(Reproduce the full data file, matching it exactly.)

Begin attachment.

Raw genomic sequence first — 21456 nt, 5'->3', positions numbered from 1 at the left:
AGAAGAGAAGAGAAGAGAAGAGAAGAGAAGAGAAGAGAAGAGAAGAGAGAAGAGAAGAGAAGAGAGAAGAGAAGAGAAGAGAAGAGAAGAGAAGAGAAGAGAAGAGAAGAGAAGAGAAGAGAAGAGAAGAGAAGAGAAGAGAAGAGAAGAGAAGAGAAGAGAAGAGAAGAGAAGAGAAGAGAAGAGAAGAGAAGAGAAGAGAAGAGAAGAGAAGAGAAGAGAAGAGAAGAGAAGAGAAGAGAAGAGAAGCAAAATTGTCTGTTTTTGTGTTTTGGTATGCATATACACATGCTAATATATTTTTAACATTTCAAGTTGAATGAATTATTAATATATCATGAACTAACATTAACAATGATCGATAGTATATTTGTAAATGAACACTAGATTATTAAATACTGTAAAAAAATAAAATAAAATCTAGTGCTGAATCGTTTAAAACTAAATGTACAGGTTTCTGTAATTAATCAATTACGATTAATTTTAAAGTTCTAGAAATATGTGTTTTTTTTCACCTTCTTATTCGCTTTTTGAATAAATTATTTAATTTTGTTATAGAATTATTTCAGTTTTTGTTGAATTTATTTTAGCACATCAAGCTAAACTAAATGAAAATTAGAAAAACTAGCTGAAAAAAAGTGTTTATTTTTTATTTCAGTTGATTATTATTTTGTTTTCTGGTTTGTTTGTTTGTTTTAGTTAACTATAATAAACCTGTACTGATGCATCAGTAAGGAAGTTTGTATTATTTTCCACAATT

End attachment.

Raw genomic sequence first — 21456 nt, 5'->3', positions numbered from 1 at the left:
AGAAGAGAAGAGAAGAGAAGAGAAGAGAAGAGAAGAGAAGAGAAGAGAGAAGAGAAGAGAAGAGAGAAGAGAAGAGAAGAGAAGAGAAGAGAAGAGAAGAGAAGAGAAGAGAAGAGAAGAGAAGAGAAGAGAAGAGAAGAGAAGAGAAGAGAAGAGAAGAGAAGAGAAGAGAAGAGAAGAGAAGAGAAGAGAAGAGAAGAGAAGAGAAGAGAAGAGAAGAGAAGAGAAGAGAAGAGAAGAGAAGAGAAGCAAAATTGTCTGTTTTTGTGTTTTGGTATGCATATACACATGCTAATATATTTTTAACATTTCAAGTTGAATGAATTATTAATATATCATGAACTAACATTAACAATGATCGATAGTATATTTGTAAATGAACACTAGATTATTAAATACTGTAAAAAAATAAAATAAAATCTAGTGCTGAATCGTTTAAAACTAAATGTACAGGTTTCTGTAATTAATCAATTACGATTAATTTTAAAGTTCTAGAAATATGTGTTTTTTTTCACCTTCTTATTCGCTTTTTGAATAAATTATTTAATTTTGTTATAGAATTATTTCAGTTTTTGTTGAATTTATTTTAGCACATCAAGCTAAACTAAATGAAAATTAGAAAAACTAGCTGAAAAAAAGTGTTTATTTTTTATTTCAGTTGATTATTATTTTGTTTTCTGGTTTGTTTGTTTGTTTTAGTTAACTATAATAAACCTGTACTGATGCATCAGTAAGGAAGTTTGTATTATTTTCCACAATT